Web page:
Un[der]employment and Holiday Shopping // “If We Make It Through December”

michael scott

Black Friday typically marks the beginning of the Christmas-present-buying season, but on this Black Friday, I slept in until about 10 AM.

It’s not that I don’t want to grab up “hot items at unbeatable prices,” but because of my current financial situation, I just can’t. Since being fired in July, I’ve been making money here and there with my writing.  Some days are more stressful than others with regard to the assignments I get, but for the most part, freelance writing isn’t a bad money-maker for the time being.  It covers gas for my car and food for my belly.  Unfortunately, that’s about all it covers.  Christmas is less than a month away and each and every commercial on TV or ad on a website reminds me that I won’t be able to get my family and friends the kinds of gifts I would get them under normal circumstances.

In years past, I haven’t exactly been “extravagant,” but I have spent a great deal to make my siblings and close friends happy.  I throw the most money at youngest sister’s presents typically, and I do so because she’s this brilliant kid and I want to give her the world.  I guess it comes from having been a surrogate mom to her for years and years.

The gifts I give significant others are also a big deal.  Currently, I’m in an amazing relationship with an amazing man, and I want to give him a gift that conveys at least 1/10th of what I feel for him.  But considering I’m making $0.03 per word on the writing assignments I get (on average), I can’t give him exactly what I want.  We had the budgeting conversation (with regard to Christmas shopping) this past week and agreed on a spending limit.  It’s an adult thing to do, yes, but it still sucks all the same.

What do you do when you love giving people things but aren’t in a position to give as much as you normally would?

Admittedly, I’ve been quite envious of people in my life that can afford to spend this holidays season.  It’s not about being a consumer, exactly.  The way I see it is this: the more money you have, the more power you have, and with that power comes the ability to choose more freely.  I guess, going by this rationale, I’m pretty powerless.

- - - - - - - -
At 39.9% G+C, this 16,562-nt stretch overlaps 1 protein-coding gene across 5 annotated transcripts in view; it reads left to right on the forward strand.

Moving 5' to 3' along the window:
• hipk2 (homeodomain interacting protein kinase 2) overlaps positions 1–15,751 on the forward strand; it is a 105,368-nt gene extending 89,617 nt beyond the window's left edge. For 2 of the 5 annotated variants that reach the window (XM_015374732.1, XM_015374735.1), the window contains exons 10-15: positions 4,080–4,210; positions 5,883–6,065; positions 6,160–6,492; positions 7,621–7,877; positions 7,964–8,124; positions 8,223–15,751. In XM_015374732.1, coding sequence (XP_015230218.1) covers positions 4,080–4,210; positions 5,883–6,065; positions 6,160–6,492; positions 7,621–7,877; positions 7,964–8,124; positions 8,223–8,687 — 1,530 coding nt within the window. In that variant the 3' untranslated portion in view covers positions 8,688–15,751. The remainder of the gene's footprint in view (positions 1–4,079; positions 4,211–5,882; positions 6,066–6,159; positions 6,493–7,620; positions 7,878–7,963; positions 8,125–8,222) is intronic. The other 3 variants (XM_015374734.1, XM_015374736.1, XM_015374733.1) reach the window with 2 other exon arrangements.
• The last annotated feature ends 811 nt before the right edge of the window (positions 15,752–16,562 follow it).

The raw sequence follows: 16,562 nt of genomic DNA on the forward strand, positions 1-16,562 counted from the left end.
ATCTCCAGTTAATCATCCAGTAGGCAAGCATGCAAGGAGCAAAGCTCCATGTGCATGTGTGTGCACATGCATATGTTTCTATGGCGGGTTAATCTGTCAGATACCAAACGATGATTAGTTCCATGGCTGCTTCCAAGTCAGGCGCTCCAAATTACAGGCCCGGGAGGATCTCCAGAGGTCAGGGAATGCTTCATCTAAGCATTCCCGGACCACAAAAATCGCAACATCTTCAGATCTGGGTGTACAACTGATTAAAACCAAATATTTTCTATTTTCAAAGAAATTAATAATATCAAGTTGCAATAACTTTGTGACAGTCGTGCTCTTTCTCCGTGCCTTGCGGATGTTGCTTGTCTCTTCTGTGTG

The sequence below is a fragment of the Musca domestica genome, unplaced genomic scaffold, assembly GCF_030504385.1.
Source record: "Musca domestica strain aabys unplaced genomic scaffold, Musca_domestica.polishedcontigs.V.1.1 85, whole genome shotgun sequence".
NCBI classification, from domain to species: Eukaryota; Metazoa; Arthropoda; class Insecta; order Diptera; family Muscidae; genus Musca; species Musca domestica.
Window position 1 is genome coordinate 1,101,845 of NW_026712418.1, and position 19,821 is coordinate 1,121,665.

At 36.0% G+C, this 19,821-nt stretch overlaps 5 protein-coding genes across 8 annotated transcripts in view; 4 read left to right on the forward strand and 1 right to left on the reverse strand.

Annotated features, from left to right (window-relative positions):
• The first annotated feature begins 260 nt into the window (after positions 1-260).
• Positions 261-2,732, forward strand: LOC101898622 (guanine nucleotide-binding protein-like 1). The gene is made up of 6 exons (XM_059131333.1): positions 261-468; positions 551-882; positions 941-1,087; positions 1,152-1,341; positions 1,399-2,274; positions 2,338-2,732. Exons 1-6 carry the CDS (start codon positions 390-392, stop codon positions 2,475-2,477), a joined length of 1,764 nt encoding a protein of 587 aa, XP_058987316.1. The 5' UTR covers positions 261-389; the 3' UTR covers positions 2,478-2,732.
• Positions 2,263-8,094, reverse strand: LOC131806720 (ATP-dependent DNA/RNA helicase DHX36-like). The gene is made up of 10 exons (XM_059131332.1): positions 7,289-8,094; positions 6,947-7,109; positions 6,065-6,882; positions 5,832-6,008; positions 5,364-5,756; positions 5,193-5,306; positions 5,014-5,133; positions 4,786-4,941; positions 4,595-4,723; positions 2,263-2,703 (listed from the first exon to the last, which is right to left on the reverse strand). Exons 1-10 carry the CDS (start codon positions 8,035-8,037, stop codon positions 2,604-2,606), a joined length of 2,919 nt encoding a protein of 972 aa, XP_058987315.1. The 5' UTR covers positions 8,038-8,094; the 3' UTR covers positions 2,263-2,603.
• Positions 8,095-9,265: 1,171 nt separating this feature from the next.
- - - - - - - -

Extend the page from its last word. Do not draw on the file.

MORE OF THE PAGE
holidays always depress me

It’s not about buying big ticket items, like TVs, or jewelry, or a goddamn Vespa or some shit like that.  If I was able to spend exactly what I wanted, I would get my brother that rare, out-of-print record by his favorite classic rock band so he can play it on his record player, sit back, and enjoy.  I’d get my sister those noise-canceling headphones, because she likes to tune the world out with music.  I’d get my sister abroad that particular memory foam cervical pillow so she can wake up every morning with out debilitating neck pain.  It’s not about the item, but about what it would do for the recipient.

Deep down, I know my loved ones understand my financial predicament and my struggle to make ends meet.  And because of this, I know they aren’t expecting the world of me this holiday season.  I guess I’m more conscious of it than they are.

Anyway, I’ve picked up a thing or two today to go towards presents for others.  Small things, but meaningful.  Things that stem from inside jokes, or things that will remind my loved one of the time we did something ridiculous, or things that make my loved one realize I was listening intently “that one time.”  And I suppose these things, while small, will mean a great deal to the person receiving it, and they won’t gasp because of how much I spent on it, but because of the way it makes them feel.

And I guess that’s what matters most.

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Author: Leila

Just another case of arrested development.

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